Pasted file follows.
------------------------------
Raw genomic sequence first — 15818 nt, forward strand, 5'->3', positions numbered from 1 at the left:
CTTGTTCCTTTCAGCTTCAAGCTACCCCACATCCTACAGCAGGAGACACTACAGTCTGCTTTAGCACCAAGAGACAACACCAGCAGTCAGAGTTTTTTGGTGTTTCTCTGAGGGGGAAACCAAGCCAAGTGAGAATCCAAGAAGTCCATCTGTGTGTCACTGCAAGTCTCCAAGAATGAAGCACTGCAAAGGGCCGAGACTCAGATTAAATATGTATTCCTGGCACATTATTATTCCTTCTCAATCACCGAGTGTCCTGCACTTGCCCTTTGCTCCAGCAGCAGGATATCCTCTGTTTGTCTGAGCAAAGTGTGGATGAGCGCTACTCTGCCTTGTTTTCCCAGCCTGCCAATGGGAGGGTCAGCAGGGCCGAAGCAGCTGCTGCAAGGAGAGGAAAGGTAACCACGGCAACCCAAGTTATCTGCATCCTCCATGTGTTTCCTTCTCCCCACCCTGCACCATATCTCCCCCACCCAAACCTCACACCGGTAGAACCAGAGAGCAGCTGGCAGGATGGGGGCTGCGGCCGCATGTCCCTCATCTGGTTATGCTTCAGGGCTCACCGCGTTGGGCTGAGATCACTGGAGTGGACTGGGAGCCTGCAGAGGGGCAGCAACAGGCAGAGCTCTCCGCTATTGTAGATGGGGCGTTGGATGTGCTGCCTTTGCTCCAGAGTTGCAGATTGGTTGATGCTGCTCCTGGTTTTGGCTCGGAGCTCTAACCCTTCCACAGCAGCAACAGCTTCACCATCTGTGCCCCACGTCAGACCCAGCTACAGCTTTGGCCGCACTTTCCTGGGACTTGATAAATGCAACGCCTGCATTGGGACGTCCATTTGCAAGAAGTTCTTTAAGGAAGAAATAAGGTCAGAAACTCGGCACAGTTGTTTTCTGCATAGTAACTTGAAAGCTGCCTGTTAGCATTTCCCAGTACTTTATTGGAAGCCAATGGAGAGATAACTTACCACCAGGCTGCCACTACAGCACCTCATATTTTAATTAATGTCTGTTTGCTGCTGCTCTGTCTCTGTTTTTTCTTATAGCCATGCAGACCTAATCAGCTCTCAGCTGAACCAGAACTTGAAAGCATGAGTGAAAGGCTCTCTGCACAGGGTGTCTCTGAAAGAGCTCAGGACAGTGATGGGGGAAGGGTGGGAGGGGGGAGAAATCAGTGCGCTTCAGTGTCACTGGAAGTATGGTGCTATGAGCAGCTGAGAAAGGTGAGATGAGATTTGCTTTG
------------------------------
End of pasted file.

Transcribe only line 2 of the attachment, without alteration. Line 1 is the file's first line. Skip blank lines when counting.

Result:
CTTGTTCCTTTCAGCTTCAAGCTACCCCACATCCTACAGCAGGAGACACTACAGTCTGCTTTAGCACCAAGAGACAACACCAGCAGTCAGAGTTTTTTGGTGTTTCTCTGAGGGGGAAACCAAGCCAAGTGAGAATCCAAGAAGTCCATCTGTGTGTCACTGCAAGTCTCCAAGAATGAAGCACTGCAAAGGGCCGAGACTCAGATTAAATATGTATTCCTGGCACATTATTATTCCTTCTCAATCACCGAGTGTCCTGCACTTGCCCTTTGCTCCAGCAGCAGGATATCCTCTGTTTGTCTGAGCAAAGTGTGGATGAGCGCTACTCTGCCTTGTTTTCCCAGCCTGCCAATGGGAGGGTCAGCAGGGCCGAAGCAGCTGCTGCAAGGAGAGGAAAGGTAACCACGGCAACCCAAGTTATCTGCATCCTCCATGTGTTTCCTTCTCCCCACCCTGCACCATATCTCCCCCACCCAAACCTCACACCGGTAGAACCAGAGAGCAGCTGGCAGGATGGGGGCTGCGGCCGCATGTCCCTCATCTGGTTATGCTTCAGGGCTCACCGCGTTGGGCTGAGATCACTGGAGTGGACTGGGAGCCTGCAGAGGGGCAGCAACAGGCAGAGCTCTCCGCTATTGTAGATGGGGCGTTGGATGTGCTGCCTTTGCTCCAGAGTTGCAGATTGGTTGATGCTGCTCCTGGTTTTGGCTCGGAGCTCTAACCCTTCCACAGCAGCAACAGCTTCACCATCTGTGCCCCACGTCAGACCCAGCTACAGCTTTGGCCGCACTTTCCTGGGACTTGATAAATGCAACGCCTGCATTGGGACGTCCATTTGCAAGAAGTTCTTTAAGGAAGAAATAAGGTCAGAAACTCGGCACAGTTGTTTTCTGCATAGTAACTTGAAAGCTGCCTGTTAGCATTTCCCAGTACTTTATTGGAAGCCAATGGAGAGATAACTTACCACCAGGCTGCCACTACAGCACCTCATATTTTAATTAATGTCTGTTTGCTGCTGCTCTGTCTCTGTTTTTTCTTATAGCCATGCAGACCTAATCAGCTCTCAGCTGAACCAGAACTTGAAAGCATGAGTGAAAGGCTCTCTGCACAGGGTGTCTCTGAAAGAGCTCAGGACAGTGATGGGGGAAGGGTGGGAGGGGGGAGAAATCAGTGCGCTTCAGTGTCACTGGAAGTATGGTGCTATGAGCAGCTGAGAAAGGTGAGATGAGATTTGCTTTG